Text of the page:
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The Effects of Soy Protein on Post-thoracotomy Pain

This study has been withdrawn prior to enrollment.
Information provided by (Responsible Party):
National Center for Complementary and Integrative Health (NCCIH) Identifier:
First received: June 23, 2006
Last updated: March 21, 2013
Last verified: March 2013
This study seeks to determine whether soy protein supplements reduce the pain that often occurs following surgery for a lung tumor. Patients are randomized to receive either soy protein or milk protein prior to and following a thoracotomy for a lung tumor. We are especially interested in pain severity and pain medication use following surgery and will measure function and quality of life.

Condition Intervention Phase
Procedure: Soy protein
Phase 2

Study Type: Interventional
Study Design: Allocation: Randomized
Intervention Model: Parallel Assignment
Masking: Double-Blind
Primary Purpose: Treatment
Official Title: The Effects of Soy Protein Supplementation on Post-thoracotomy Pain

Further study details as provided by National Center for Complementary and Integrative Health (NCCIH):

Primary Outcome Measures:
  • pain severity
  • pain medication use

Secondary Outcome Measures:
  • function
  • health-related quality of life

Enrollment: 0
Study Start Date: March 2006
Study Completion Date: March 2010
Primary Completion Date: March 2010 (Final data collection date for primary outcome measure)
Detailed Description:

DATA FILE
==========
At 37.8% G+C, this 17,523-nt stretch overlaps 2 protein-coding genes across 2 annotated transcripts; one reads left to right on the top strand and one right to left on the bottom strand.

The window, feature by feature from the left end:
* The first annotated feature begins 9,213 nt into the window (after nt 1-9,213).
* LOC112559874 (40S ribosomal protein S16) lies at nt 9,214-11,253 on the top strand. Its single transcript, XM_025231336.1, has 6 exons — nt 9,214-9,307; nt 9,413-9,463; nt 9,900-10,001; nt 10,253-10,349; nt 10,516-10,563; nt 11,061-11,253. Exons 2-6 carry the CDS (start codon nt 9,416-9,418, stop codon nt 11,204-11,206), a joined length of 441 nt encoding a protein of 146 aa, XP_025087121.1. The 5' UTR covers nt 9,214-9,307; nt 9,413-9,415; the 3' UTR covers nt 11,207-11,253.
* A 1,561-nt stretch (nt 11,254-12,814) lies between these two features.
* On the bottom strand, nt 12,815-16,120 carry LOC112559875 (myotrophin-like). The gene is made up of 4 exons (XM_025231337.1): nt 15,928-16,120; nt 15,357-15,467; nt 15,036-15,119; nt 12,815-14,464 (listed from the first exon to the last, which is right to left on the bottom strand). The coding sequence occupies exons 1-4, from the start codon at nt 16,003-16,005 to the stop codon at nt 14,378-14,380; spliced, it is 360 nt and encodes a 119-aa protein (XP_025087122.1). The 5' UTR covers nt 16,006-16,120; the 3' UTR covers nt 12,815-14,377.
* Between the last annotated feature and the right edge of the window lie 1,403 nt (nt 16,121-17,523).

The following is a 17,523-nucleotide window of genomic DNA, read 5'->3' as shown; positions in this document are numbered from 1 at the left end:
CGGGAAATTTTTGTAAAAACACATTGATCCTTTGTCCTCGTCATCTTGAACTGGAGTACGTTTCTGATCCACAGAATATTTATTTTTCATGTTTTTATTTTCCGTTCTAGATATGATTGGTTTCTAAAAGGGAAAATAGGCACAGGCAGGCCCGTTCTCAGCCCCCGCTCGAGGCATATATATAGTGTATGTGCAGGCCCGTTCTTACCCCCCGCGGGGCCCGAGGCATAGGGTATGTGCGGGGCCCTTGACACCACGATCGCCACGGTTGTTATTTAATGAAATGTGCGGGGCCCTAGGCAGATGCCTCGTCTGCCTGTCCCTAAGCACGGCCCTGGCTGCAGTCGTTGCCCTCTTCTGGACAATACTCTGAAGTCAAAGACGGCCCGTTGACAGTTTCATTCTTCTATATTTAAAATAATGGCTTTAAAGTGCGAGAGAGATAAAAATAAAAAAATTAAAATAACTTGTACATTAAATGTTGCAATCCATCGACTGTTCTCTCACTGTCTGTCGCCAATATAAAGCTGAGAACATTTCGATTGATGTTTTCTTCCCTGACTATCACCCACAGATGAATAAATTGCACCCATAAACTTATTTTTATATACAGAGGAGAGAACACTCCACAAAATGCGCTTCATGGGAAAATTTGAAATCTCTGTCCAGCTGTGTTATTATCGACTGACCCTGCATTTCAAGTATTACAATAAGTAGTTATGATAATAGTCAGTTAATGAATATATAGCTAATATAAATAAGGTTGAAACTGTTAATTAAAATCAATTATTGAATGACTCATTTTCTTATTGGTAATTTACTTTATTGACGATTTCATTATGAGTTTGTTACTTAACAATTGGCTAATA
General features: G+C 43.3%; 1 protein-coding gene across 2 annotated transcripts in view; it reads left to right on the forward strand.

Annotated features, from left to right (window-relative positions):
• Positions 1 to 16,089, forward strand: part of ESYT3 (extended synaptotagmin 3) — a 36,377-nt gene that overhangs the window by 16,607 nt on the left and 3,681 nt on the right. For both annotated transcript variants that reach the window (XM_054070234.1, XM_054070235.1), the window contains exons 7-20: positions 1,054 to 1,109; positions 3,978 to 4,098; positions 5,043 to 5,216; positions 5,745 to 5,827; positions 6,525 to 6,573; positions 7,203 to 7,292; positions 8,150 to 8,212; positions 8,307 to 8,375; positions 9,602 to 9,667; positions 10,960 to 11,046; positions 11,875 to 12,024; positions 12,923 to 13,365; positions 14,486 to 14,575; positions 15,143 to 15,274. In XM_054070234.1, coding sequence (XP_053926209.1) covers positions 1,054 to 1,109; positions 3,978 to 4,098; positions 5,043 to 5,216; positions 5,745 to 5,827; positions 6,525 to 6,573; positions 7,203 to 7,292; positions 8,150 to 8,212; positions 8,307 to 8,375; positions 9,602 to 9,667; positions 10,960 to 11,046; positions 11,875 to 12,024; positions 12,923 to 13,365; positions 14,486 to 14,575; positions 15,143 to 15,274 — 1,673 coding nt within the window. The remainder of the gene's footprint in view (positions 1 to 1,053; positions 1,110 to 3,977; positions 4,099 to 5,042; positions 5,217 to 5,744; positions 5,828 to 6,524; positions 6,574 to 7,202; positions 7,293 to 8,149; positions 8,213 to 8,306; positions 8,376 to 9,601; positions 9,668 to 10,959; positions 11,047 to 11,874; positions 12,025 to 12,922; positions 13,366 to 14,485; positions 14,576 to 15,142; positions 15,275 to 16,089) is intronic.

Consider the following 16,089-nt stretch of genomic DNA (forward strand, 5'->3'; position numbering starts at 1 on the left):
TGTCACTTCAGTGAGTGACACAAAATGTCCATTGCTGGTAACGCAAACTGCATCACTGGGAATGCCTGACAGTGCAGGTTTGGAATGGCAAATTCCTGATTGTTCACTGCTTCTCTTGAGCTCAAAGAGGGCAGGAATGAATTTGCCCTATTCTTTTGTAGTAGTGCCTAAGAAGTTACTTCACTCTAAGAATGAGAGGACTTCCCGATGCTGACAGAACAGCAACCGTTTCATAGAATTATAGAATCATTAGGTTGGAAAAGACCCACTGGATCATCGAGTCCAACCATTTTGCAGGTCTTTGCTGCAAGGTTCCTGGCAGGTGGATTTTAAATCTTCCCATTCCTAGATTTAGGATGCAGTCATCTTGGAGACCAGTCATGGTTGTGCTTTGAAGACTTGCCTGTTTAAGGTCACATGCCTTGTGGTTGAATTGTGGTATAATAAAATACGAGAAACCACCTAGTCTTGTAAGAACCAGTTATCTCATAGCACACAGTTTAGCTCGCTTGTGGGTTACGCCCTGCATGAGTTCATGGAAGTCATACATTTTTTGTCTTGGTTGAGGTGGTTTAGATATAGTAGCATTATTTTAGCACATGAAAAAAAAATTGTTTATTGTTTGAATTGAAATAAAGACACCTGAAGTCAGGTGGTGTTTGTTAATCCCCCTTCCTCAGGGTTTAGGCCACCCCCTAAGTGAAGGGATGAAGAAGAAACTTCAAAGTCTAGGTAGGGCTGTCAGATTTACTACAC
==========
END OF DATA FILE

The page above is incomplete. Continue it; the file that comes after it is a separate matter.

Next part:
Preclinical studies indicate that soy-containing diets suppress the development of pain behaviors and hyperalgesia seen following nerve injury and recent data indicate a similar protective effect of a diet high in soy protein in inflammatory and bone cancer pain models. These studies further indicate that soy exposure is only protective when administered in the period immediately preceding injury. Very few studies have directly studied the effects of soy-containing diets on pain sensitivity in humans, but one recent randomized clinical trial suggests that dietary soy supplementation may reduce pain due to osteoarthritis. The proposed study will examine whether a soy protein supplement reduces the pain commonly experienced following thoracotomy for lung surgery. This is a useful clinical model for studying the effects of soy protein supplementation on pain because the pain associated with surgery is quite severe and is one of the greatest concerns patients have about undergoing surgery. The growing recognition that greater acute pain leads to persistent pain following tissue healing underscores the importance of identifying viable strategies, including both non-pharmacological as well as pharmacological, for reducing the acute pain associated with surgery. Using a 2 group (soy protein supplementation vs. matched milk placebo supplementation) design, patients undergoing elective major open thoracotomy for segmentectomy, lobectomy, or bilobectomy will be randomly assigned to one of these two treatment groups. Patients will begin taking the soy/placebo supplement 2-3 days prior to thoracotomy and continue daily consumption of the supplement for an additional period following surgery. The feasibility/pilot study will examine the effects of soy supplementation on outcome measures during three post-operative time periods: 1) the immediate post-operative period; 2) during 2-12 weeks following surgery; and 3) during 14-24 weeks following surgery. Pain is the primary outcome domain of interest in this pilot study and measures will include pain severity ratings and pain medication use. Function and quality of life are the secondary outcome domains of interest and measures will include pain-related interference with daily activities, sleep, and health-related quality of life. Outcome measures will be collected bi-weekly throughout the study. The study aims to determine the feasibility and acceptability of soy supplementation in the period surrounding thoracotomy, determine level of adherence to soy supplementation over the 6-month period of follow-up, and estimate the effect size of soy supplementation relative to placebo in reducing significant pain following thoracotomy. The proposed study will provide the necessary groundwork to move towards such a larger randomized trial to evaluate the pain-reducing effects of soy protein supplementation following thoracotomy.